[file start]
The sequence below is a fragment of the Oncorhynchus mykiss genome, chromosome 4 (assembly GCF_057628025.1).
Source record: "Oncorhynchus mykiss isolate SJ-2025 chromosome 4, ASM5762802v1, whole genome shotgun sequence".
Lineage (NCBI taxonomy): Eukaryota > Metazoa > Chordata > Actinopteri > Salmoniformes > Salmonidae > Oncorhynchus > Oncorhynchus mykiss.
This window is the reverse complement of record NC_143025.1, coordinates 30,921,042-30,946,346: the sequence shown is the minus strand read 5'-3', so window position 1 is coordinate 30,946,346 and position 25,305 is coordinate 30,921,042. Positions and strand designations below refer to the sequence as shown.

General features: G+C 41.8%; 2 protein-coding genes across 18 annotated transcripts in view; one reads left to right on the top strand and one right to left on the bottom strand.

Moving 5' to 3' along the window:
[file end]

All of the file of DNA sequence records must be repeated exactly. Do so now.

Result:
The sequence below is a fragment of the Oncorhynchus mykiss genome, chromosome 4 (assembly GCF_057628025.1).
Source record: "Oncorhynchus mykiss isolate SJ-2025 chromosome 4, ASM5762802v1, whole genome shotgun sequence".
Lineage (NCBI taxonomy): Eukaryota > Metazoa > Chordata > Actinopteri > Salmoniformes > Salmonidae > Oncorhynchus > Oncorhynchus mykiss.
This window is the reverse complement of record NC_143025.1, coordinates 30,921,042-30,946,346: the sequence shown is the minus strand read 5'-3', so window position 1 is coordinate 30,946,346 and position 25,305 is coordinate 30,921,042. Positions and strand designations below refer to the sequence as shown.

General features: G+C 41.8%; 2 protein-coding genes across 18 annotated transcripts in view; one reads left to right on the top strand and one right to left on the bottom strand.

Moving 5' to 3' along the window: